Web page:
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Saudi border town hit by Houthi shelling amid GCC summit in Riyadh

Yemen's Houthi rebels have shelled Najran, a Saudi border town, hitting schools, hospitals, and houses. Following the attack, French President Francois Hollande announced his support for Gulf countries at the GCC summit.

Yemen's Houthi rebels "randomly" shelled Najran, a Saudi border town on Tuesday, hitting schools, hospitals, and civilian homes, said Brigadier General Ahmed al-Assiri, spokesperson for the Saudi-led coalition.

"The Houthi militias have targeted the border region in Najran with mortars," al-Assiri said on the Saudi-owned satellite channel al-Ekhbariyah.

Tuesday's attack marks the first by the Iran-backed Houthis on Saudi soil.

"The armed forces are carrying out their duties in confronting the aggression by the Houthis and today's action will not pass without punishment," al-Assiri added.

Saudi Airlines said it cancelled flights to and from Najran's domestic airport. Schools in the southern region were also suspended following the shelling.

Confronting Iran

Shortly after the attack, Saudi's King Salman told Gulf leaders in Riyadh that an external threat that "aims to expand control and impose its hegemony" and create "sectarian sedition" needs to be confronted, in reference to Iran.

Iran has been accused of providing weapons and finances to the Shiite Houthis, who took over large swathes of land and overran Yemen's capital Sanaa in 2014.

Saudi Arabien Riad GCC Gipfel

Save for Oman, all GCC countries are part of the Saudi-led coalition against Houthis in Yemen

France affirms 'commitment' to GCC security

France's President Francois Hollande addressed Gulf monarchs at the Gulf Cooperation Council (GCC) summit in Riyadh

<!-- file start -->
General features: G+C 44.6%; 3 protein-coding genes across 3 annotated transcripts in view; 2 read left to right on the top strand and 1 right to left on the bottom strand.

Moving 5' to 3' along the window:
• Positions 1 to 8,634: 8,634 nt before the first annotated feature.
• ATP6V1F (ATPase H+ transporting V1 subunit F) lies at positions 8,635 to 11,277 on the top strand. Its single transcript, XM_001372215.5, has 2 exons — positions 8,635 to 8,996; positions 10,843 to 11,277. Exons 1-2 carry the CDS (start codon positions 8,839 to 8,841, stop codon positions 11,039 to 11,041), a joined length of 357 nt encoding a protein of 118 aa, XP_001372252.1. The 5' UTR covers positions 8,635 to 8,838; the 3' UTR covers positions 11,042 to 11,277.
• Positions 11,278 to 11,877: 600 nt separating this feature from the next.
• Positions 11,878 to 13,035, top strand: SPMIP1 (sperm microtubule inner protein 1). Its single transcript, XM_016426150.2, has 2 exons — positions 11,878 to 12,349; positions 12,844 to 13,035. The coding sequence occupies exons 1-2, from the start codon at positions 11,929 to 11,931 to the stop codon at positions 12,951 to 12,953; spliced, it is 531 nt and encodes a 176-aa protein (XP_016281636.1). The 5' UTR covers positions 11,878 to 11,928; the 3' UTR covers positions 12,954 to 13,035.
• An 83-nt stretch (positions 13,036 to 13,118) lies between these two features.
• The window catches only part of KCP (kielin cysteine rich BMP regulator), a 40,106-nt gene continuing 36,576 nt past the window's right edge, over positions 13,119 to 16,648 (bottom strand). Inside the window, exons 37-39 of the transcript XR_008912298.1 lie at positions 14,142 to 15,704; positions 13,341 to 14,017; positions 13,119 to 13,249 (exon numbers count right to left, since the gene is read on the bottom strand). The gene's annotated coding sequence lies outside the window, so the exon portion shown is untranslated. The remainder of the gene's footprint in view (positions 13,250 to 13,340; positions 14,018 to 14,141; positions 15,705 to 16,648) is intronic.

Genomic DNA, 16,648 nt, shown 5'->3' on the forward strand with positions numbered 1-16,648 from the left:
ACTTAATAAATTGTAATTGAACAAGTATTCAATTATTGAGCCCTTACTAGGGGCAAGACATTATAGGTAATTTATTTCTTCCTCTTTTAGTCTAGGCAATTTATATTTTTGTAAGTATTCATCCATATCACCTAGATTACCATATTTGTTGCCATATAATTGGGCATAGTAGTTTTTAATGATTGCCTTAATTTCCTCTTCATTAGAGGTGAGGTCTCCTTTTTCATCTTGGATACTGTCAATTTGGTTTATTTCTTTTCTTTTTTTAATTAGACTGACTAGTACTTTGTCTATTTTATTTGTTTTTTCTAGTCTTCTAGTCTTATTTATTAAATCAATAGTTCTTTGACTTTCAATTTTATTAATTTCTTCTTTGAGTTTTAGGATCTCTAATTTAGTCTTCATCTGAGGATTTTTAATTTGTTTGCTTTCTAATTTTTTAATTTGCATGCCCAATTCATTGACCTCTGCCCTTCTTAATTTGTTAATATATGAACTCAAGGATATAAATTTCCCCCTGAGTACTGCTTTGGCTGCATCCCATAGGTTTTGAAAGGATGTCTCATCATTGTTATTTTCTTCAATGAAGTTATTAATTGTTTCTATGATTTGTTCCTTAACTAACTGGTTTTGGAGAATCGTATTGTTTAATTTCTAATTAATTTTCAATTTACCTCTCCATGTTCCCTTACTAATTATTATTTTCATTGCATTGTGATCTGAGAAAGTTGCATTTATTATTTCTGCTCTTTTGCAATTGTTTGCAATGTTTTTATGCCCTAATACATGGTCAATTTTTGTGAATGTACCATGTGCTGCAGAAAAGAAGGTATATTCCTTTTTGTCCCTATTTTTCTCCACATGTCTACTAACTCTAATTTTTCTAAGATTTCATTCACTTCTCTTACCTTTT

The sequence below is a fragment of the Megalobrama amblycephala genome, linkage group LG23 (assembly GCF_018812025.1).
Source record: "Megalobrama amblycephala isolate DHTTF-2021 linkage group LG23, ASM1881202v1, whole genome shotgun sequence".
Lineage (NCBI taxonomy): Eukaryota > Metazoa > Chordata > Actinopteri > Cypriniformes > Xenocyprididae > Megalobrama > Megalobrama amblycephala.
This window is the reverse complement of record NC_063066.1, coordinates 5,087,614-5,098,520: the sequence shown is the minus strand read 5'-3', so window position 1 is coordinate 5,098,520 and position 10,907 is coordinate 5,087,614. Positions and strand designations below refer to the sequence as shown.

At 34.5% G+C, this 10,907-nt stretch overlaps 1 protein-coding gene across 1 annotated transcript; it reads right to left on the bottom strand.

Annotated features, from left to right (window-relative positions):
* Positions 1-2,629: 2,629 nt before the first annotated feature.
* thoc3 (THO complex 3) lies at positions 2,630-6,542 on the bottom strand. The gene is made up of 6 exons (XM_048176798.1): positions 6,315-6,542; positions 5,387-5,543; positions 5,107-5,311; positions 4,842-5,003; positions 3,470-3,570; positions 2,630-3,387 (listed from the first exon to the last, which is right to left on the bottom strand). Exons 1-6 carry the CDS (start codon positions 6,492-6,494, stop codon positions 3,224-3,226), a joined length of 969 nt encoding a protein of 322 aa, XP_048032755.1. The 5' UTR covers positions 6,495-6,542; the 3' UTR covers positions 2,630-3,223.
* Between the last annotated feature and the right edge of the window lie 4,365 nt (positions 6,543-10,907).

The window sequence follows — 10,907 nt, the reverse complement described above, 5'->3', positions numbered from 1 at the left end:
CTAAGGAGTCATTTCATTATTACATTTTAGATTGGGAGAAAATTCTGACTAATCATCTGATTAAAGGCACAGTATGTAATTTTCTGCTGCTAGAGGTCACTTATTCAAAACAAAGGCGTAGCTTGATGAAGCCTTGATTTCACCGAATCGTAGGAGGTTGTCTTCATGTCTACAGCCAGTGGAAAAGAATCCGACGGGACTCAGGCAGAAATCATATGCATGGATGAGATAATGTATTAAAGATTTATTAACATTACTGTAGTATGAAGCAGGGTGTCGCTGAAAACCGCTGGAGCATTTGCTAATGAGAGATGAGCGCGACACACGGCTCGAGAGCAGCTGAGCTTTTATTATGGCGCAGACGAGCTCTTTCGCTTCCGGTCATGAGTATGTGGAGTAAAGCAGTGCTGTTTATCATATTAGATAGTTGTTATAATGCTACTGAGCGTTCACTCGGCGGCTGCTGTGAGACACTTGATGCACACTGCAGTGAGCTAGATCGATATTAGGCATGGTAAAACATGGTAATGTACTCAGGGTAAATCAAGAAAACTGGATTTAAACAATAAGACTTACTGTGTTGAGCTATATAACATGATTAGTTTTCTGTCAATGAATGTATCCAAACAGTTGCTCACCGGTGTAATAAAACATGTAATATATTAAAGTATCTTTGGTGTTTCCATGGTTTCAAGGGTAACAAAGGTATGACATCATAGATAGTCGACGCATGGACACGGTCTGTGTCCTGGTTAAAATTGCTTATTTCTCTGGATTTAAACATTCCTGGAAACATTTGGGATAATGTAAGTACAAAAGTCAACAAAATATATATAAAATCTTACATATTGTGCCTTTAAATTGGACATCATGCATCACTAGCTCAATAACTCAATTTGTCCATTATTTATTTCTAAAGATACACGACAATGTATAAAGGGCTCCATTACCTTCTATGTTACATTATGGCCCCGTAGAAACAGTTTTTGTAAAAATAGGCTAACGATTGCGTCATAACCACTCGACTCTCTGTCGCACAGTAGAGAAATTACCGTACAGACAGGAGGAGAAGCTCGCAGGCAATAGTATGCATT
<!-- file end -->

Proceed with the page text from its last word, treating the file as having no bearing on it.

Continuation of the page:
, becoming the first Western leader to attend the summit.

Hollande told the summit that France is facing the same dangers as the region, adding that he had come to Riyadh "to affirm the commitment of France to be by your [Gulf countries] side."

The French president also said he supports the coalition's efforts "to ensure the stability of Yemen."

Hollande's announcement comes a day after

signing a $7 billion (6.3 billion euros) deal to provide Qatar, a GCC member state, with 24 Rafale fighter jets

, including an option for 12 more in the future.

Peace talks on the horizon

Meanwhile, exiled President Hadi wants Yemen's rival forces to join in Riyadh for peace talks on May 17, Qatar's foreign minister said following Tuesday's GCC summit.

"The president of Yemen has called for the start of the dialogue in Riyadh on the 17th of May," Foreign Minister Khalid al-Attiyah told reporters.

Attiyah added that Yemen's president wishes "that everyone accept and join other Yemen colleagues that are already in Riyadh… to start this process."

The UN has warned that

Yemen is on the brink of collapse

due to the conflict. More than 1,200 people have been killed, including 500 civilians, by coalition airstrikes, according to UN figures.

ls/jil (AFP, AP, Reuters)

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